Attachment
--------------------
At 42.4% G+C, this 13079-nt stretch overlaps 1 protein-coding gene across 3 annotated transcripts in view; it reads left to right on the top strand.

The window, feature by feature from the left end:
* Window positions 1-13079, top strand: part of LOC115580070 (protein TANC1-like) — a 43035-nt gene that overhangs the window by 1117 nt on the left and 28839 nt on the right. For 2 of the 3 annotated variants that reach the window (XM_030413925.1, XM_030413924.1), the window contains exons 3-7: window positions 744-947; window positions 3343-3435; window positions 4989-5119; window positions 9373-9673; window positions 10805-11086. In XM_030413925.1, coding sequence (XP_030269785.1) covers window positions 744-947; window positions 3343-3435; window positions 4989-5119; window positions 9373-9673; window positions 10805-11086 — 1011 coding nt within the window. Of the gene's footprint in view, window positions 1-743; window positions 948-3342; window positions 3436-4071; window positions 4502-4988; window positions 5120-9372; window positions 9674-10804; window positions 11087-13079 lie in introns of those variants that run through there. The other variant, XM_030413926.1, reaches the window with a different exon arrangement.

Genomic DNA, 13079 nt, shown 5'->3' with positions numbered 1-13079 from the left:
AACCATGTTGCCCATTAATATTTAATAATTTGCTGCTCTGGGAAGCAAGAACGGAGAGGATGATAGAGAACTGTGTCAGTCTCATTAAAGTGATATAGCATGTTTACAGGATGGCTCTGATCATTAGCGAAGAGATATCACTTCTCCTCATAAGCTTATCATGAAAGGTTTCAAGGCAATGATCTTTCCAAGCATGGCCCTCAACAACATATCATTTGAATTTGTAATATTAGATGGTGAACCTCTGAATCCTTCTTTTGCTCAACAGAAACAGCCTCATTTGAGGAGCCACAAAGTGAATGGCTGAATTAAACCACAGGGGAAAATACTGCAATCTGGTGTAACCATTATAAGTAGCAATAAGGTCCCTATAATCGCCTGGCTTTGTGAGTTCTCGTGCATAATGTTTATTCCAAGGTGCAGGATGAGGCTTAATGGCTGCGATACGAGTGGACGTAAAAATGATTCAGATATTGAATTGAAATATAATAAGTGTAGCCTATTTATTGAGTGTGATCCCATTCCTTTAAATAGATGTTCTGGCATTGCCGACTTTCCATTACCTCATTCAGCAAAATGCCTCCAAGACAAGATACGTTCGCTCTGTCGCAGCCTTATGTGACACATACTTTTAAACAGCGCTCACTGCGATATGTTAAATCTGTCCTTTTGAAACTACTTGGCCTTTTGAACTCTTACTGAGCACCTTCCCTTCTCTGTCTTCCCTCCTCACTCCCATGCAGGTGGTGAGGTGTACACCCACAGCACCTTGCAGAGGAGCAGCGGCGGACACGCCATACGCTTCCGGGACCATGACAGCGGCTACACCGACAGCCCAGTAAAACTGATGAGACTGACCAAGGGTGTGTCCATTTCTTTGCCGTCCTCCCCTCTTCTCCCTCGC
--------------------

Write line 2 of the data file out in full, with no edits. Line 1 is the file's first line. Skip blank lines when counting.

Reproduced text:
The window, feature by feature from the left end: